Secondly, more than a communicative event that involves the authors of the manuscript and its readers, the votes are directed towards the expected votes of other editors. In this respect, voting, along with the oral interactions of the editorial meeting, is a strategic intervention on behalf of editors. By voting, the editors position themselves in sociological discourse and, in so doing, make self-referential judgments about their own judgments and those of the other editors. Voting, to sum up, in the case of ZfS is much more than a simple evaluation process in which widely accepted evaluation criteria are being applied to manuscripts. In fact, the process seems to have very little to do with gatekeeping sociological knowledge by means of rational cognition. Gatekeeping, surely, is one of the functions of peer review; however, gatekeeping, a point made several years ago by the founder of ethnomethodology, is not so much the application of rules of correct decision-making in certain situations as the collective probing of such rules in terms of an ongoing re-enactment of the social setting in which the rules can be made meaningful (Garfinkel 1967). As Hirschauer stresses, the peer review process of ZfS has to be taken serious as ‘‘communicative practice’’ (and we may surmise that this is not only the case for sociological journals) (Hirschauer 2010, p. 76). He puts it like this:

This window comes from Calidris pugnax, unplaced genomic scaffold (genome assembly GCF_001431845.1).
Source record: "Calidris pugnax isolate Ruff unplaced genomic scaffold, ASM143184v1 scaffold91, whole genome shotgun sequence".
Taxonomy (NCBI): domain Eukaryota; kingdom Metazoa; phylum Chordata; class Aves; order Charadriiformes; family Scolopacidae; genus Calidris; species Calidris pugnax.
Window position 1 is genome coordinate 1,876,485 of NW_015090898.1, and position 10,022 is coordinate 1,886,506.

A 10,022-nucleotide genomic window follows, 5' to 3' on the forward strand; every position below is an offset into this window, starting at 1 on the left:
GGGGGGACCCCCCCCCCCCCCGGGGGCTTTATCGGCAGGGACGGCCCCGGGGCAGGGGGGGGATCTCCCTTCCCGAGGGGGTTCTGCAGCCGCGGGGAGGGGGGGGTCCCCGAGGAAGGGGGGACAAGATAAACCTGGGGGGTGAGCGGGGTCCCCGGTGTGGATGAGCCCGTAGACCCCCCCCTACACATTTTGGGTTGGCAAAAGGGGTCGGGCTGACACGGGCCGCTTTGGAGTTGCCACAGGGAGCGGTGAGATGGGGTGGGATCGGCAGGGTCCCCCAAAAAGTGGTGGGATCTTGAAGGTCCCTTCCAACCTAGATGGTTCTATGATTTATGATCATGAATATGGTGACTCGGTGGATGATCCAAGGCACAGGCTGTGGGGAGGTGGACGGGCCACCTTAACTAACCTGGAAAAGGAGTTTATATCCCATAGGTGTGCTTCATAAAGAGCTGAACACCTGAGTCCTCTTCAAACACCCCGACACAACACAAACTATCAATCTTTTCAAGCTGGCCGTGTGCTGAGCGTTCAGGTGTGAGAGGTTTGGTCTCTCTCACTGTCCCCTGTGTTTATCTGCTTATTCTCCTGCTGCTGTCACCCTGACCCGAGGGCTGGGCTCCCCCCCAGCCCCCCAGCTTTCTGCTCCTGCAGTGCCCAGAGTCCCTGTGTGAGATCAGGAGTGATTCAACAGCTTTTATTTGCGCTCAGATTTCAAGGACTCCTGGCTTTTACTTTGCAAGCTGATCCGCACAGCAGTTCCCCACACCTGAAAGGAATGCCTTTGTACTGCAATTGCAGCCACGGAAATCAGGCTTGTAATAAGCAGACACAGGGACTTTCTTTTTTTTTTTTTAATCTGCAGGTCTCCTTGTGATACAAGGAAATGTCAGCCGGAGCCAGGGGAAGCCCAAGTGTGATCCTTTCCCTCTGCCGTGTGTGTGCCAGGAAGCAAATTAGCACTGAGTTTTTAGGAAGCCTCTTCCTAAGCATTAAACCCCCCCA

What referees write is ‘not what they think’ (whatever that may be) but what they communicate to certain addressees, in certain forms of language. Only in this way can we recognize the limits of use of quality criteria (for example, originality: Guetzkow et al. 2004); they are without doubt orientation points for individual judgments, but they cannot do away with chronic uncertainty, because they have conflicting goals: theoretical originality or methodological solidity; relevance of topic or clarity of writing; and so on. Competing criteria therefore repeatedly produce ‘differences of opinion with oneself’. Moreover, criteria can surely relate conflicting opinions to many shared standards, but their mere application cannot resolve this conflict, since it is fed by their hierarchy. This is why ‘criteria’ are also rhetorical resources and are contaminated by strategy: they are mobilized or kept secret, emphatically maintained or downplayed (Hirschauer 2010, p. 76, italics in original).